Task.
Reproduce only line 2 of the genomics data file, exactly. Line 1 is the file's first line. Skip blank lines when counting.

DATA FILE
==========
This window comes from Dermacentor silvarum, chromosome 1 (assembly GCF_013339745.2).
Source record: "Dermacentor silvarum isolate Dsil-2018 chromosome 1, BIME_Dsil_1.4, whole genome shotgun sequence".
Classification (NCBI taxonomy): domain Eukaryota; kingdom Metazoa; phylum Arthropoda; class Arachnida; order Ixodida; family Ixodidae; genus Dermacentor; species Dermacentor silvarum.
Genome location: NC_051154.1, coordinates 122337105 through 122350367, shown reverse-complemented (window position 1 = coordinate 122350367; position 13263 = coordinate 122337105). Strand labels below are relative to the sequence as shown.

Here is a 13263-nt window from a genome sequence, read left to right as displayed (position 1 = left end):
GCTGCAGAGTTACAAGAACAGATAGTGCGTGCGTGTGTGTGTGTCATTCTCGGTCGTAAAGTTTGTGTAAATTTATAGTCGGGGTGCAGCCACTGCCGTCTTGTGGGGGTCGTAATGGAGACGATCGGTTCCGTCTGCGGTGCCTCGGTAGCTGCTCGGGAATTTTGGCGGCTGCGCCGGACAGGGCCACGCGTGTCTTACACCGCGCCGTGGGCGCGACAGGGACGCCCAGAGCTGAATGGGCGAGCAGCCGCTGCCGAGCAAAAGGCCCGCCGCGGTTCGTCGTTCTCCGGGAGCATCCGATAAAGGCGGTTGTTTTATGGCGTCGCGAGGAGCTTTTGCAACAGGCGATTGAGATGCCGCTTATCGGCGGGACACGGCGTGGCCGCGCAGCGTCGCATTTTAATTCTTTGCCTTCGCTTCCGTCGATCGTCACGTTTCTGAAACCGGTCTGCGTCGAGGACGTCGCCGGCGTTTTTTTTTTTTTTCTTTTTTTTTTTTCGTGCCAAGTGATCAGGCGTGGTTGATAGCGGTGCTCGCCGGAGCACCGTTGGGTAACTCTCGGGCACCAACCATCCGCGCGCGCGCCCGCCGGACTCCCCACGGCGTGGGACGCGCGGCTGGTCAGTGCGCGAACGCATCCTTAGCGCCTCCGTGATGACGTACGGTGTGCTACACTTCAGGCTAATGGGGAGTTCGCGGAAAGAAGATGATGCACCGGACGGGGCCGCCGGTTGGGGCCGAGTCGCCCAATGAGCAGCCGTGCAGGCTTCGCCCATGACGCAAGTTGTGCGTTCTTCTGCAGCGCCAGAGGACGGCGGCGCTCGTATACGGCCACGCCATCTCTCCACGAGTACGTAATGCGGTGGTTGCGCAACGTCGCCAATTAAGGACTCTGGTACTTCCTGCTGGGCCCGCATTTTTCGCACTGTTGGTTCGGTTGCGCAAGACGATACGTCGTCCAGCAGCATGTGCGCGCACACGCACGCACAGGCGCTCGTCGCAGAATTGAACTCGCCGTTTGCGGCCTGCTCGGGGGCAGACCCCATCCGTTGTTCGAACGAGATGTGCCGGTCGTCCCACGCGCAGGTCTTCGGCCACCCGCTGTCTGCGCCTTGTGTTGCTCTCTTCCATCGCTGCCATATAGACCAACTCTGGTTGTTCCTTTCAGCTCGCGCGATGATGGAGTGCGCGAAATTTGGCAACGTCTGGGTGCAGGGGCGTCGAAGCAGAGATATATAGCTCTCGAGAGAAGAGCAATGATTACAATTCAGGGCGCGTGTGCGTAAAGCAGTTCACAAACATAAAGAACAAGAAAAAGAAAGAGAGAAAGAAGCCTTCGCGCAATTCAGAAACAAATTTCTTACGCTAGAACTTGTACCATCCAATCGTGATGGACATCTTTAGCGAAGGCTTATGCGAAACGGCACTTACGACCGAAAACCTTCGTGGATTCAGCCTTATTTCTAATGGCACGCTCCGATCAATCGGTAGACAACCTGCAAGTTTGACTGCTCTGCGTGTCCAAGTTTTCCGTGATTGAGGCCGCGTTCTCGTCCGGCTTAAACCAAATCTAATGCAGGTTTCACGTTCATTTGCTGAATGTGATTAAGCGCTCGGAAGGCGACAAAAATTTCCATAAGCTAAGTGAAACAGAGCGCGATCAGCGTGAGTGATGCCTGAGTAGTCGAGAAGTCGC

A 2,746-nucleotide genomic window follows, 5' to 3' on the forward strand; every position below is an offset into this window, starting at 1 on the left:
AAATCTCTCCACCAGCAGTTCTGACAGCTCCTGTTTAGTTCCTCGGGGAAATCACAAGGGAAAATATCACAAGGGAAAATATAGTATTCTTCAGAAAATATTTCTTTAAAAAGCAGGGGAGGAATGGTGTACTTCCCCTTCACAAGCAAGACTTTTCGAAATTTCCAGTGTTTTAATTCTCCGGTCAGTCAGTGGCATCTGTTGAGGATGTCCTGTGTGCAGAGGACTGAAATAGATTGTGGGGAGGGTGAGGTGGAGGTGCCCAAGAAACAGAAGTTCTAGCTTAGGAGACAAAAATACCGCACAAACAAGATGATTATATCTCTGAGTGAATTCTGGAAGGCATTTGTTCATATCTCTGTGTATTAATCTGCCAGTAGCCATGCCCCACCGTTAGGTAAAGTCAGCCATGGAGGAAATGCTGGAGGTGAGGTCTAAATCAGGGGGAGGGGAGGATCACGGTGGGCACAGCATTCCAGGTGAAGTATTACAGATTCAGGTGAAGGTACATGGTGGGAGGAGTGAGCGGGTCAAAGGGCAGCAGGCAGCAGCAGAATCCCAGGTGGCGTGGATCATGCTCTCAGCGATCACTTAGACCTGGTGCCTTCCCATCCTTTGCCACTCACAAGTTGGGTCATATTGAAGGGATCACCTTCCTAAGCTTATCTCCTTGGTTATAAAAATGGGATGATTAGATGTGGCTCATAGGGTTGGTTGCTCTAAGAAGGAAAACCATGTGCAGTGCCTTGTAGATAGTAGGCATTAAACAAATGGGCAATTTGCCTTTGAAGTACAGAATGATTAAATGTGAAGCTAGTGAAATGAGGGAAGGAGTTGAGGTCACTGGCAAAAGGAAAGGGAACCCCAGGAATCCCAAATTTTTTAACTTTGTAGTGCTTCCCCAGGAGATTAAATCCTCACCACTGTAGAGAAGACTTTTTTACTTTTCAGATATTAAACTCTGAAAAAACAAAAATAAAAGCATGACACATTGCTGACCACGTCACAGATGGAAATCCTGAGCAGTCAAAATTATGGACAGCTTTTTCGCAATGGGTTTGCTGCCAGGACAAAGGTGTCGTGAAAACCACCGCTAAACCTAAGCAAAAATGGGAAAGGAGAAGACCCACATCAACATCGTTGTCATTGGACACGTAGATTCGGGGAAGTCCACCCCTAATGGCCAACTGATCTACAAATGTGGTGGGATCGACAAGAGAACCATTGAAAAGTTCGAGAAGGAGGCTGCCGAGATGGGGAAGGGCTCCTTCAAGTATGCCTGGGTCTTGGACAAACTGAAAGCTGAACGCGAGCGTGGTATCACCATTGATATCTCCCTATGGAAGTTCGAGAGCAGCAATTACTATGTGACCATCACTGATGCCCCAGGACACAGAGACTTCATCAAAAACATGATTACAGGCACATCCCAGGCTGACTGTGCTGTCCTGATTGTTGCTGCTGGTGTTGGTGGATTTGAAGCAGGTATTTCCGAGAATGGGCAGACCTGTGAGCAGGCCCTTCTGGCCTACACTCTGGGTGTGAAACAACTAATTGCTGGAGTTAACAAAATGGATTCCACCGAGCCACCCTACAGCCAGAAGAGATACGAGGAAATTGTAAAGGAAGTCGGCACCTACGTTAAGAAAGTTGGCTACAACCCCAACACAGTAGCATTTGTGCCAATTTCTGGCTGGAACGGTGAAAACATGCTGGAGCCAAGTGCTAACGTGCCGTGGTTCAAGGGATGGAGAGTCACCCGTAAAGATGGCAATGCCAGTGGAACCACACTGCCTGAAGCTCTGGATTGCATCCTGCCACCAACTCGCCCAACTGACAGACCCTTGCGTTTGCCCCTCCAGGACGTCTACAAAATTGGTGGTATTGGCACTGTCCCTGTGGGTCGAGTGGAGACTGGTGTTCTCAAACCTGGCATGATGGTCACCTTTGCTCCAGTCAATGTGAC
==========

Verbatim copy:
Source record: "Dermacentor silvarum isolate Dsil-2018 chromosome 1, BIME_Dsil_1.4, whole genome shotgun sequence".